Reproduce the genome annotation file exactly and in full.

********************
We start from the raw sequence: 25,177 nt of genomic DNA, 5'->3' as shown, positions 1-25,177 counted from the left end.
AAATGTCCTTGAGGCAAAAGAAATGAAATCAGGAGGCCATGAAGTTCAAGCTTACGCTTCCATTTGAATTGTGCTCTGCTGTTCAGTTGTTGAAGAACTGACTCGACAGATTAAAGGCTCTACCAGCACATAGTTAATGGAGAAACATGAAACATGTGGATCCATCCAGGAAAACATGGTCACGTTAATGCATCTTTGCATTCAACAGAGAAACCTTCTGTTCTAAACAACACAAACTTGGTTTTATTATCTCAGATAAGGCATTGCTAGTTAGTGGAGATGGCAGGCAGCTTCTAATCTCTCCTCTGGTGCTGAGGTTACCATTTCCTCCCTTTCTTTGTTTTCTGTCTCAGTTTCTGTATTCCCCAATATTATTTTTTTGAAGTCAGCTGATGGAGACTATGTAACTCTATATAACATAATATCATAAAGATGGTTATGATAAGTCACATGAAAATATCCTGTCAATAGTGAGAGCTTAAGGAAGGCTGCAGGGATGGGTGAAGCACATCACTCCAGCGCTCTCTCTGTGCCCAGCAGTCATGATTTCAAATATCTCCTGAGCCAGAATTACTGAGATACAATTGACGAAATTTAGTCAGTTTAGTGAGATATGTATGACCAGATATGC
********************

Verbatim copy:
We start from the raw sequence: 25,177 nt of genomic DNA, 5'->3' as shown, positions 1-25,177 counted from the left end.
AAATGTCCTTGAGGCAAAAGAAATGAAATCAGGAGGCCATGAAGTTCAAGCTTACGCTTCCATTTGAATTGTGCTCTGCTGTTCAGTTGTTGAAGAACTGACTCGACAGATTAAAGGCTCTACCAGCACATAGTTAATGGAGAAACATGAAACATGTGGATCCATCCAGGAAAACATGGTCACGTTAATGCATCTTTGCATTCAACAGAGAAACCTTCTGTTCTAAACAACACAAACTTGGTTTTATTATCTCAGATAAGGCATTGCTAGTTAGTGGAGATGGCAGGCAGCTTCTAATCTCTCCTCTGGTGCTGAGGTTACCATTTCCTCCCTTTCTTTGTTTTCTGTCTCAGTTTCTGTATTCCCCAATATTATTTTTTTGAAGTCAGCTGATGGAGACTATGTAACTCTATATAACATAATATCATAAAGATGGTTATGATAAGTCACATGAAAATATCCTGTCAATAGTGAGAGCTTAAGGAAGGCTGCAGGGATGGGTGAAGCACATCACTCCAGCGCTCTCTCTGTGCCCAGCAGTCATGATTTCAAATATCTCCTGAGCCAGAATTACTGAGATACAATTGACGAAATTTAGTCAGTTTAGTGAGATATGTATGACCAGATATGC